Why didn’t the Jedi use Order 65?

Now that we’ve seen what Order 65 is and how it could’ve been effective against Palpatine, we ask ourselves – why didn’t the Jedi use Order 65 to stop Palpatine? Well, there are several reasons for that, actually.

The context

First of all, we have to fully grasp the context of the whole situation at the time. The Republic was at war with the separatists, whose perceived leader was General Grievous. The Senate has, at one point, given emergency powers to Palpatine, but only until General Grievous was defeated. Jedi Master Obi-Wan Kenobi was sent to deal with Grievous. In the meantime, Palpatine approached the unstable Anakin Skywalker and manipulated him into leaning towards the Dark Side of the Force. Anakin initially declined, but his personal issues (his relationship with Padmé Amidala, his status within the Jedi Order) clouded his judgment. Palpatine also admitted to Anakin that he was, in fact, Darth Sidious.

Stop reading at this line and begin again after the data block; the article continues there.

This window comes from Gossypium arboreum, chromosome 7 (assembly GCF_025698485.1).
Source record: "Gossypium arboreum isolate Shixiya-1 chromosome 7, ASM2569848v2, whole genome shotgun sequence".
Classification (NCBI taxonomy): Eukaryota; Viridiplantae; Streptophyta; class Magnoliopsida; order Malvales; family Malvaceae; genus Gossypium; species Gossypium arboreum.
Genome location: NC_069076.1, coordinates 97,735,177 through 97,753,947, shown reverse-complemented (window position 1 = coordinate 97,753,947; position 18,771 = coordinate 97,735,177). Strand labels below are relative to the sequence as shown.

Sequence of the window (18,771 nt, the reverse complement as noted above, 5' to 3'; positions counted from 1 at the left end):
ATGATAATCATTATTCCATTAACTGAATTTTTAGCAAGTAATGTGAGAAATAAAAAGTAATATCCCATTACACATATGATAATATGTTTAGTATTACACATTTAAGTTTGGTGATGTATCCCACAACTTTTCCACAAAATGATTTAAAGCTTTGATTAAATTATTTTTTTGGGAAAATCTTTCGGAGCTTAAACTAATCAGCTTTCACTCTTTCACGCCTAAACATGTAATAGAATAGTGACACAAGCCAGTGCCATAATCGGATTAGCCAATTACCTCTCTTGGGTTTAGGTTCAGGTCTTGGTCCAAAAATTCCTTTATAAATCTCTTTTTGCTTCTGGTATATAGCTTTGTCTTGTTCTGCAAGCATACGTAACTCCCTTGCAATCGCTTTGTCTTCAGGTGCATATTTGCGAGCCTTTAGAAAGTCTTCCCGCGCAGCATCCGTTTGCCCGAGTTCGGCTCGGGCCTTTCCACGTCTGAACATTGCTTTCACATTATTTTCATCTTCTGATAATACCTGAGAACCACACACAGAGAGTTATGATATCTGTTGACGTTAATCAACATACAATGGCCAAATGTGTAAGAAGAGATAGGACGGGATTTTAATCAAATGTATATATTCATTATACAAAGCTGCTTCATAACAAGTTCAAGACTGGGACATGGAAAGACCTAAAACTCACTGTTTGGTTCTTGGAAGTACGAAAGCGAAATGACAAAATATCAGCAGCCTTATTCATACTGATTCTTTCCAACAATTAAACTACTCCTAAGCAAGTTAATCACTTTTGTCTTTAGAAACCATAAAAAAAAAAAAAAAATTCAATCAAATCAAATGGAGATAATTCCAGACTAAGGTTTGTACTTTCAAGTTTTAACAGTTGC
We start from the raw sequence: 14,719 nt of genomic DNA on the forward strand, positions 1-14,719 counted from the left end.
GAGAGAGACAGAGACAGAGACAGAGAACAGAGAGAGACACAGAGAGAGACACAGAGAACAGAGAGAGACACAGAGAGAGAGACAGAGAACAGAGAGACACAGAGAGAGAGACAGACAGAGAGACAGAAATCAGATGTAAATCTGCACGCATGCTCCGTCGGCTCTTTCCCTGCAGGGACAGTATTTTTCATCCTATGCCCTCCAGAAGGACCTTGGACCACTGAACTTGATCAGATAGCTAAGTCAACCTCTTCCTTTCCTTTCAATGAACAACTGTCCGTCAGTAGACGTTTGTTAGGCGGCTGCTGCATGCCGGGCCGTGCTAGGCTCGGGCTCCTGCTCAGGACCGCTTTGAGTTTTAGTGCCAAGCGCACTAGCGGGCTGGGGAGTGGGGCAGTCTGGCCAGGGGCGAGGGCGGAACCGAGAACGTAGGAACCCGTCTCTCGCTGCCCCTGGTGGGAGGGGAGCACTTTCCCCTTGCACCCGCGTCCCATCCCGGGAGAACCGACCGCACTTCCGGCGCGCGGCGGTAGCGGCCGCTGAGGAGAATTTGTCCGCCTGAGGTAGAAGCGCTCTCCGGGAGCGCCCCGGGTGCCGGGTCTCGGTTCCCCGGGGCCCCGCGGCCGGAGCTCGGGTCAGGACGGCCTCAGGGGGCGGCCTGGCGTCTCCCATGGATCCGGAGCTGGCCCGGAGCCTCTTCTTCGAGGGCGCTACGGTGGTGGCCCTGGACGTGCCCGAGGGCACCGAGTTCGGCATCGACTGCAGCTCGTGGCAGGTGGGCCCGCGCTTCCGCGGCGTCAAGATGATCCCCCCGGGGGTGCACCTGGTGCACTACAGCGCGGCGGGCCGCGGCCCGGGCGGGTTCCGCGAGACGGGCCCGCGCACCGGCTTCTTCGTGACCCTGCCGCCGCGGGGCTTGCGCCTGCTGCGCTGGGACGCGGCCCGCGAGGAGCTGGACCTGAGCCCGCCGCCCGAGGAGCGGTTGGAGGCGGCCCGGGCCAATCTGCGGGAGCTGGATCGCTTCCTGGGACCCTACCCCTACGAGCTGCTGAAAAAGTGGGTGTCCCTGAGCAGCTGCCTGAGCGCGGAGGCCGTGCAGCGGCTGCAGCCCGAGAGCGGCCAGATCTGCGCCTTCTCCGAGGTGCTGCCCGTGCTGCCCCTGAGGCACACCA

When news came of general Kenobi’s defeat of General Grievous, Jedi Master Mace Windu concluded that the Chancellor must give up his emergency powers, but then came Anakin’s warning:

Windu: “We just received word that Obi-Wan has destroyed General Grievous. We’re on our way to make sure the Chancellor returns emergency power back to the Senate.”

Anakin: “He won’t give up his power. I’ve just learned a terrible truth. I think Chancellor Palpatine is a Sith Lord.”

Windu: “A Sith Lord?”

Anakin: “Yes. The one we’ve been looking for.”

Windu: “How do you know this?”